Debating the ethics of journalists & paid speaking engagements

Journalists are paid to be articulate, but some speeches by prominent CBC journalists have been criticized recently as conflicts of interest. We ask why and when it may be appropriate to button up.
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CBC commentator Rex Murphy is known for his strong opinions. But when it was revealed he's been paid to speak at oil industry gatherings, critics cried 'conflict of interest.' Now CBC chief correspondent Peter Mansbridge is under fire for getting paid for a speech to the same industry. We ask when it's appropriate for members of the media to speak ... and when it's not.


Peter Mansbridge is one of the most well-regarded figures in Canadian broadcast news. But this week, Mr. Mansbridge is under fire for a paid speaking engagement at the Canadian Association of Petroleum Producers - or CAPP.


Fort Mac has become the symbol of a campaign, the symbol of the war against oil ... a convenient target to be vilified and condemned.CBC commentator Rex Murphy

A few weeks ago, it was revealed Rex Murphy -- a commentator for The National and the host of CBC Radio's Cross-Country Check-up -- was also paid to speak to the oil industry. Both have faced allegations of journalistic conflict.

Mr. Mansbridge says he does about 20 speaking engagements a year -- about half of them paid -- and does so only with the blessing of senior CBC management, in accordance with CBC journalistic policy. Mr. Mansbridge is, in fact, among many in the media who do paid speaking engagements outside of work. The speaking agency that represents him lists several other high-profile journalists.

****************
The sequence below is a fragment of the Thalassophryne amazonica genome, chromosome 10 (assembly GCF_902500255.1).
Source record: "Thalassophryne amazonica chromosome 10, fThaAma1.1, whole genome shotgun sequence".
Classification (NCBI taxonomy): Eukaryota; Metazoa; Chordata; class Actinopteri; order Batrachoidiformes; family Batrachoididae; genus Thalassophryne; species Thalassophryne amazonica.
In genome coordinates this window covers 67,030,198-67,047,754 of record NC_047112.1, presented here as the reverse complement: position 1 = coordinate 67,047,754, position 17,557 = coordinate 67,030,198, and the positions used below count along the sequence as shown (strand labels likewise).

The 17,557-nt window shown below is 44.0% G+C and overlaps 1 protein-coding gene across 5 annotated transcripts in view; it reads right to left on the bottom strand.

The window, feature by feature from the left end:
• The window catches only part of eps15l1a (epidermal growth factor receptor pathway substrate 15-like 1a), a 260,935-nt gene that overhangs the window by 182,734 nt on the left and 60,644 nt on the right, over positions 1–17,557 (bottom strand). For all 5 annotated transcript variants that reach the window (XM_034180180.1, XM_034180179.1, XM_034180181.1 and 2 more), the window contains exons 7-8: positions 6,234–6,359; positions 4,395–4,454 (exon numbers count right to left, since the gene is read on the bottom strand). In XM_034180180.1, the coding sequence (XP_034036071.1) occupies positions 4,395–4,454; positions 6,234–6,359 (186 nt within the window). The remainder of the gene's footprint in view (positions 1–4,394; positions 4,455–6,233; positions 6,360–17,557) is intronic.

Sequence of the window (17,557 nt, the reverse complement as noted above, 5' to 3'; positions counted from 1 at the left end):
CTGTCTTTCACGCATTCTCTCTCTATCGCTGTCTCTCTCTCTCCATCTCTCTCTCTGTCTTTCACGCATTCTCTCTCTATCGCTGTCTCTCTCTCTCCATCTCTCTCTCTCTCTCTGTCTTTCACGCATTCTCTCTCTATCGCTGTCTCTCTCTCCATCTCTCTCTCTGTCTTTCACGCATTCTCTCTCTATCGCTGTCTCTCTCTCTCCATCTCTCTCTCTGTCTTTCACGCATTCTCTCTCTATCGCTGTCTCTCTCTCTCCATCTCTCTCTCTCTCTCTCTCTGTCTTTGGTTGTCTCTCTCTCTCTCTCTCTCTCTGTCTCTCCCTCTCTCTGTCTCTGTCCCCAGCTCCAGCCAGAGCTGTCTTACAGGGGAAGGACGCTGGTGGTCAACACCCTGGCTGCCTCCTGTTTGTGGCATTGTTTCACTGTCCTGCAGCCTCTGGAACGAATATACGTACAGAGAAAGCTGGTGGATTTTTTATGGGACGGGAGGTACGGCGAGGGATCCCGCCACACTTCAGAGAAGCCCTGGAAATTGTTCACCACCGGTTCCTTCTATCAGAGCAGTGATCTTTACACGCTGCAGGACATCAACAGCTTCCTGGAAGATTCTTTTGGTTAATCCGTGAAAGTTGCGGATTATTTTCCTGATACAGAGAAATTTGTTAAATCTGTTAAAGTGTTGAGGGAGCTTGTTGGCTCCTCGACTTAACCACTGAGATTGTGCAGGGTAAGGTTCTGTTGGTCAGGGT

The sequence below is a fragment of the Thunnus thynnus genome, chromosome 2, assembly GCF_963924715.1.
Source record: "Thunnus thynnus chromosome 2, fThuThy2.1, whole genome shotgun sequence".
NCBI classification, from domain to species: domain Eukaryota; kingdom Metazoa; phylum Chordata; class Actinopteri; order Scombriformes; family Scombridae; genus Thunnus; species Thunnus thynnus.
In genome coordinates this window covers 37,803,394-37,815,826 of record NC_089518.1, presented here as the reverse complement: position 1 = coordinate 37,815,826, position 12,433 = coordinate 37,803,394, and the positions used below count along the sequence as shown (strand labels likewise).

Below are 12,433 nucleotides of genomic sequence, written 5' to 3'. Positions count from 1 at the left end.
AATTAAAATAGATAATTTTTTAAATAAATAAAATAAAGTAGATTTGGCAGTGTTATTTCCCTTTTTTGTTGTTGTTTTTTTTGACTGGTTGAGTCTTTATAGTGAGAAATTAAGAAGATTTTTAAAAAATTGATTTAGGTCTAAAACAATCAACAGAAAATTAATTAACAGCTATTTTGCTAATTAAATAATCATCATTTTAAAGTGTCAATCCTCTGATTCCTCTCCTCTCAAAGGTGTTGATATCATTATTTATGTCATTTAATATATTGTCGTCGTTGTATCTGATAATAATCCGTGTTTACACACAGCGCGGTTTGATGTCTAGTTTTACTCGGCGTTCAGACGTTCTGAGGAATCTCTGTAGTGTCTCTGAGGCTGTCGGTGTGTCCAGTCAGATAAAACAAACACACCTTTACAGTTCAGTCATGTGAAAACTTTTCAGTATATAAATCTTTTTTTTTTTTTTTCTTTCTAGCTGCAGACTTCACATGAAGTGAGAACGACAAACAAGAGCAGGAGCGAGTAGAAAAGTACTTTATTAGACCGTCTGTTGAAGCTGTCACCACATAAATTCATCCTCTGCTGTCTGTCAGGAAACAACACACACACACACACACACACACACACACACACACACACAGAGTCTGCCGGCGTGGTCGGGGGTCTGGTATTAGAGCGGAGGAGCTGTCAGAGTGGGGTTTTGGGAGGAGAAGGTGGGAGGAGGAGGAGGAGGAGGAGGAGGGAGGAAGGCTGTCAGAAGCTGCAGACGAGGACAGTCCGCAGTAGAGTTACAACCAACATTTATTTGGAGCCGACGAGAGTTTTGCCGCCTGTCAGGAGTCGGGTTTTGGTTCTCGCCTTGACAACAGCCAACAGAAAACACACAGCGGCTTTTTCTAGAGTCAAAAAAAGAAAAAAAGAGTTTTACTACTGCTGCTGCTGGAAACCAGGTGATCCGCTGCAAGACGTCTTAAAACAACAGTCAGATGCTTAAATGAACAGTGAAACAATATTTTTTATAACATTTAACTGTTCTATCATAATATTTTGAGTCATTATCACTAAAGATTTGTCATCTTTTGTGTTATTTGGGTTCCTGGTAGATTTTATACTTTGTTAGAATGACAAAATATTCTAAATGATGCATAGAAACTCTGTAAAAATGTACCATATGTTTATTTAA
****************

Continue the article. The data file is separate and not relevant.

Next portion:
And in the interest of full disclosure, our guest host Jeffrey Kofman has been paid to give speeches. As a correspondent for ABC News, he was required to get pre-clearance for all paid -- and unpaid -- speeches. They were never allowed to accept money from groups in any way connected with our work as journalists.


So just what are the ethical issues at play when journalists do these speaking gigs?

We're discussing today, as part of our occasional series, Eye on The Media.

We did ask CBC's General manager and Editor in chief, Jennifer McGuire, to participate in this conversation. Ms. McGuire declined, and no one else from CBC management was made available. Ms. McGuire said CBC is now reviewing its policies and she would be happy to comment once that process is complete. In the meantime, here is a link to her blog addressing some of the issues raisedregarding the CBC.


To hash out the ethics of journalists and speaking engagements:


  • Romayne Smith Fullertonteaches in the Faculty of Information and Media Studies at Western University. She is also the ethics editor at J-Source. She was in St. Mary's, Ontario.

  • Paul Starobinis a former Moscow-based journalist for Business Week and former contributing editor to the Columbia Review of Journalism. He was in Orleans, Massachusetts.

So, what do you think? Is it ok for journalists to be paid for speaking engagements? Under what circumstances?

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And as always if you missed anything on The Current, grab a podcast.

This segment was produced by The Current's Shannon Higgins, Josh Bloch and Gord Westmacott.


Other segments from our Eye on the Media series:


National security vs. press freedom:
How to strike the right balance?








The dangers journalists face in Egypt






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